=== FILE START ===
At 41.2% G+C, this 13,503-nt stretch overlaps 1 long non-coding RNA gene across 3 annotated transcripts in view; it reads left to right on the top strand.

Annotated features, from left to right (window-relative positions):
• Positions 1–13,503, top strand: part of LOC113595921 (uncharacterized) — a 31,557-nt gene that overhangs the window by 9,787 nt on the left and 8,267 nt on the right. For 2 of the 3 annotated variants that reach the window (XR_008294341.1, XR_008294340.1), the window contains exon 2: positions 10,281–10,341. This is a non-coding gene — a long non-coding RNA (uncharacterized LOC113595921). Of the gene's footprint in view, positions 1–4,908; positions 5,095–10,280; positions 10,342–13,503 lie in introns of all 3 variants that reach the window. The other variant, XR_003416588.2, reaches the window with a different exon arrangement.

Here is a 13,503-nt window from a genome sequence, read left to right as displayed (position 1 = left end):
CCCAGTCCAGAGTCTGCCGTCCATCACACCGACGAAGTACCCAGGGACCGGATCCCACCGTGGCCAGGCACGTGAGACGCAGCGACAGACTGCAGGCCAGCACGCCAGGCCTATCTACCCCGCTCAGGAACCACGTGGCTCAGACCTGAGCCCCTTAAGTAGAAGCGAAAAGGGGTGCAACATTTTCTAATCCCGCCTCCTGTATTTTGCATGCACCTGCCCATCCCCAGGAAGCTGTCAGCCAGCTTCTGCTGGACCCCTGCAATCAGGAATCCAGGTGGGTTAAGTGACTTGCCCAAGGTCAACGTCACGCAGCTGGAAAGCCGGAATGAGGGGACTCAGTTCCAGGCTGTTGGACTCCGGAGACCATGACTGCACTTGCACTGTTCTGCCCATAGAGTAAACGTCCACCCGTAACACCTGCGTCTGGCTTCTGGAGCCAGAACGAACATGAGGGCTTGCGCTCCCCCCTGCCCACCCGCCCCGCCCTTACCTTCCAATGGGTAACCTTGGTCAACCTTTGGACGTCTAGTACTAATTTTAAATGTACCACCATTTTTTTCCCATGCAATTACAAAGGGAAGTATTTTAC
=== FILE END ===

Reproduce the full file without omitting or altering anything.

At 41.2% G+C, this 13,503-nt stretch overlaps 1 long non-coding RNA gene across 3 annotated transcripts in view; it reads left to right on the top strand.

Annotated features, from left to right (window-relative positions):
• Positions 1–13,503, top strand: part of LOC113595921 (uncharacterized) — a 31,557-nt gene that overhangs the window by 9,787 nt on the left and 8,267 nt on the right. For 2 of the 3 annotated variants that reach the window (XR_008294341.1, XR_008294340.1), the window contains exon 2: positions 10,281–10,341. This is a non-coding gene — a long non-coding RNA (uncharacterized LOC113595921). Of the gene's footprint in view, positions 1–4,908; positions 5,095–10,280; positions 10,342–13,503 lie in introns of all 3 variants that reach the window. The other variant, XR_003416588.2, reaches the window with a different exon arrangement.

Here is a 13,503-nt window from a genome sequence, read left to right as displayed (position 1 = left end):
CCCAGTCCAGAGTCTGCCGTCCATCACACCGACGAAGTACCCAGGGACCGGATCCCACCGTGGCCAGGCACGTGAGACGCAGCGACAGACTGCAGGCCAGCACGCCAGGCCTATCTACCCCGCTCAGGAACCACGTGGCTCAGACCTGAGCCCCTTAAGTAGAAGCGAAAAGGGGTGCAACATTTTCTAATCCCGCCTCCTGTATTTTGCATGCACCTGCCCATCCCCAGGAAGCTGTCAGCCAGCTTCTGCTGGACCCCTGCAATCAGGAATCCAGGTGGGTTAAGTGACTTGCCCAAGGTCAACGTCACGCAGCTGGAAAGCCGGAATGAGGGGACTCAGTTCCAGGCTGTTGGACTCCGGAGACCATGACTGCACTTGCACTGTTCTGCCCATAGAGTAAACGTCCACCCGTAACACCTGCGTCTGGCTTCTGGAGCCAGAACGAACATGAGGGCTTGCGCTCCCCCCTGCCCACCCGCCCCGCCCTTACCTTCCAATGGGTAACCTTGGTCAACCTTTGGACGTCTAGTACTAATTTTAAATGTACCACCATTTTTTTCCCATGCAATTACAAAGGGAAGTATTTTAC